In 1971, Moët Chandon merged with the Hennessy Cognac House, and the trio was joined by Louis Vuitton in 1987. Today, Louis Vuitton Moet Hennessy (LVMH) is the largest luxury group in the world, adding new brands to their portfolio each year. Over the past few decades, Moet and Chandon has pioneered creative new trends in champagne packaging, producing Moet Imperial bottles encrusted with Swarovski crystals and introducing the Moet Ice Imperial, the very first champagne designed to be enjoyed on ice.
The name Moët has been synonymous with celebration for the past 270 years of the House’s history. One of the earliest “Moet brand ambassadors” was Napoleon Bonaparte, who is said to have visited the Epernay estate on numerous occasions and awarded Jean-Remy Moet with the medal of the Legion d’Honneur. It is actually Napoleon who is believed to have invented the tradition of sabering a bottle of champagne (probably a bottle of Moet champagne) to celebrate victory in the company of his troops. In fact, the General inspired the name of the house’s flagship wine, the Moet Chandon Imperial. In this time, champagne was also the elixir of choice chosen to christen ships for good luck before their maiden voyage.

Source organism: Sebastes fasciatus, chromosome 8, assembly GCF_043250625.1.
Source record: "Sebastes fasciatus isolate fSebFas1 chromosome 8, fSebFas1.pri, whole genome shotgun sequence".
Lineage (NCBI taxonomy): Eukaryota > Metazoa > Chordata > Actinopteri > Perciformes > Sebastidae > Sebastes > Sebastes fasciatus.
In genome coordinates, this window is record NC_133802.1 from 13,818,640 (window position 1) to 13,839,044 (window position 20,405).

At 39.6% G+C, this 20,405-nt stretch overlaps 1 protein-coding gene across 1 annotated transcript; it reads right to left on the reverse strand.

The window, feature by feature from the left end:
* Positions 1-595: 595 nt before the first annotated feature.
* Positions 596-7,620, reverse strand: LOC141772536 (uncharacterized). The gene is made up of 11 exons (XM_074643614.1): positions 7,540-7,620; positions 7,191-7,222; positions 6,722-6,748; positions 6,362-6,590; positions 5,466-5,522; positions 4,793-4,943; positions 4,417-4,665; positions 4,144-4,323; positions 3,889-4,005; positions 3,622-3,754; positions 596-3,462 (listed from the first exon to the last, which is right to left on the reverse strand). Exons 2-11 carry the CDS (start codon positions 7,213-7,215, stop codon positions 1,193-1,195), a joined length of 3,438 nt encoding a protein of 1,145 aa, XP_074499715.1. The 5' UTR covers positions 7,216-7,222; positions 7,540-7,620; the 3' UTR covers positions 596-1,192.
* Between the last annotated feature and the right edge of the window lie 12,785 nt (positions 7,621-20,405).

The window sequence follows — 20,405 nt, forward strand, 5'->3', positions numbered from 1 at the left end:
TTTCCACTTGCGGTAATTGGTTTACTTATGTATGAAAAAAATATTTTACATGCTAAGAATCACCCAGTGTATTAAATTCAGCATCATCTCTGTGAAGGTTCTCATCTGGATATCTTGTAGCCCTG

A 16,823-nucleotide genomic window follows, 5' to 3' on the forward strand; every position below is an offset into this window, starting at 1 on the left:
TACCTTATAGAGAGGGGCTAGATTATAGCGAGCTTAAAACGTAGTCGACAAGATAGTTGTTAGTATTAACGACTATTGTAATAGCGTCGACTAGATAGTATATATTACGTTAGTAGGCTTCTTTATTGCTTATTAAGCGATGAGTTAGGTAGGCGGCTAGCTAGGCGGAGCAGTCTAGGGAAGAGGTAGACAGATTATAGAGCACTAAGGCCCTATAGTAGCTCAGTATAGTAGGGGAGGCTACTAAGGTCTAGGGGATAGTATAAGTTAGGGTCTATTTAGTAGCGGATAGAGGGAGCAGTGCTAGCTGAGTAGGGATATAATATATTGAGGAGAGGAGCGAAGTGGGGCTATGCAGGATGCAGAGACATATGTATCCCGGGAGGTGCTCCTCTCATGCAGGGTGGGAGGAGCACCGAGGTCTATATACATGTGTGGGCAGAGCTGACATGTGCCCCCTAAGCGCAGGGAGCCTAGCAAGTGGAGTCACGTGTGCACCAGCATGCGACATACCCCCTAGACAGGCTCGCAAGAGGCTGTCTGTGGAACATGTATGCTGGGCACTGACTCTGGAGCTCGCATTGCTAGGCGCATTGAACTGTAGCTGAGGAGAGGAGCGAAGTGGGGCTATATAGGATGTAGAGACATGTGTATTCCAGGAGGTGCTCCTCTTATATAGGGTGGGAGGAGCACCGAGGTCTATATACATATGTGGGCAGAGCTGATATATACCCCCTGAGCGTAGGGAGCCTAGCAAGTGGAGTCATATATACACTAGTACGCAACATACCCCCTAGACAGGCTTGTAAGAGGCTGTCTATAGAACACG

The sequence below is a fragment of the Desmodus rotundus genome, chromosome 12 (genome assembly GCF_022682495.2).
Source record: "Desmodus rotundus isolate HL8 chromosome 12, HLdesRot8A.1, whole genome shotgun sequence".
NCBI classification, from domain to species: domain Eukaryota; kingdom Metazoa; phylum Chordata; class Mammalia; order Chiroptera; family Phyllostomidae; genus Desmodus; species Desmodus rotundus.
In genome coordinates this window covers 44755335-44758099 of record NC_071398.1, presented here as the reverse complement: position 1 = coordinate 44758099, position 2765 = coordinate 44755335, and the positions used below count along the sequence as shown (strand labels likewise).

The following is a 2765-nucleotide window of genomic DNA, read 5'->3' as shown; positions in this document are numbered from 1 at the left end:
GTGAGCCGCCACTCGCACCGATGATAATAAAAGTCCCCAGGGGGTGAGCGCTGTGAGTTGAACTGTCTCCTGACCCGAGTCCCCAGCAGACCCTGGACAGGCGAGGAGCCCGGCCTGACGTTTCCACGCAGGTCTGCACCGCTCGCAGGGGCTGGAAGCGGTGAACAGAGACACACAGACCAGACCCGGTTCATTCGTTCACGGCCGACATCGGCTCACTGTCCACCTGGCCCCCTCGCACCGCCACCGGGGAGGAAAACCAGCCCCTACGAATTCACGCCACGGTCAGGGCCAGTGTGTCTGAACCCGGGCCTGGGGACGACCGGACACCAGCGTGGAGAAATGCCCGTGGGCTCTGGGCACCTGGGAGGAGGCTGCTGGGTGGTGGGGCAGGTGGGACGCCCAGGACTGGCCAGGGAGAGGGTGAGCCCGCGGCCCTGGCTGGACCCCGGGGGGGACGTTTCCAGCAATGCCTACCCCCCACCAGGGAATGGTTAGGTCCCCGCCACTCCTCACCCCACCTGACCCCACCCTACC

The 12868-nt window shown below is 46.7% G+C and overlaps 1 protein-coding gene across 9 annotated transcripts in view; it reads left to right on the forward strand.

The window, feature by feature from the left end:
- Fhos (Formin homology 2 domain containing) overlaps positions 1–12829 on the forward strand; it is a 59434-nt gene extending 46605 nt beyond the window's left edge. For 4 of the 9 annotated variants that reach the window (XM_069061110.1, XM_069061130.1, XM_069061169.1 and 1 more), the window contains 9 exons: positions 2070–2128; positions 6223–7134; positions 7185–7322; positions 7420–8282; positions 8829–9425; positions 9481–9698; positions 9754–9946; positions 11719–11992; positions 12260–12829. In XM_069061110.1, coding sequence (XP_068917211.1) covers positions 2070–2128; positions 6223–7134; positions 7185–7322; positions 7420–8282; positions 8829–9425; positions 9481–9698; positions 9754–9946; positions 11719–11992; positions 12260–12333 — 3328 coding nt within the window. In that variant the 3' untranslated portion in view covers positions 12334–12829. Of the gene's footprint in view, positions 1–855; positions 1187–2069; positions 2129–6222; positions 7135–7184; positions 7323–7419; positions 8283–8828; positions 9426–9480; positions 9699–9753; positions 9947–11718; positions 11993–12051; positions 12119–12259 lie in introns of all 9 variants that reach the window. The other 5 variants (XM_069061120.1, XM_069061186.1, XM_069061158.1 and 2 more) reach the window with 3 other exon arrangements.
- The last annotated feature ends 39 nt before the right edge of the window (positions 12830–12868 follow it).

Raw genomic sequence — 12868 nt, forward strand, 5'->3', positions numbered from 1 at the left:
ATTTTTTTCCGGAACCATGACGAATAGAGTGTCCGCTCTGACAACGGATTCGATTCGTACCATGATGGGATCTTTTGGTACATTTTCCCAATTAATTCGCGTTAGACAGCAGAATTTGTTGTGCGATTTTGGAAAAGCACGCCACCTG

In 1967, another champagne tradition was born and accredited to Moet & Chandon. When Dan Gurney, winner of the 24-hour Le Mans race was handed a Jeroboam of Moet & Chandon Champagne, the athlete sprayed the contents of the bottle over the guests present. This established Moet Chandon as the champagne of champions, used to celebrate moments of triumph and joy.
Finally, the tradition of the champagne pyramid, whereby champagne is poured over several levels of coupe glasses arranged into a pyramid shape, was also believed to have been created by Moet Chandon.
The Moet & Chandon House of Champagne today reigns over 2,840 acres of vineyards in the Champagne region of France. Of these vineyards, a stunning 50% are Grands Crus and 25% are Premiers Crus, with the estate spread out between the five main areas of Champagne: Montagne de Reims, Cote des Blancs, Vallee de la Marne, Sezanne and Aube. In fact, the Moet vineyards include roughly 200 of the 323 total crus of Champagne, including 17 Grands Crus and 32 Premiers Crus.
The vineyards enjoy a climate that ranges between oceanic and continental. The vines are planted in a soil composed principally of limestone with plenty of chalk. The entire vineyard is certified for sustainable viticulture since 2014. The vineyards are treated with only environmentally friendly products in order to preserve the quality of the soils for future generations.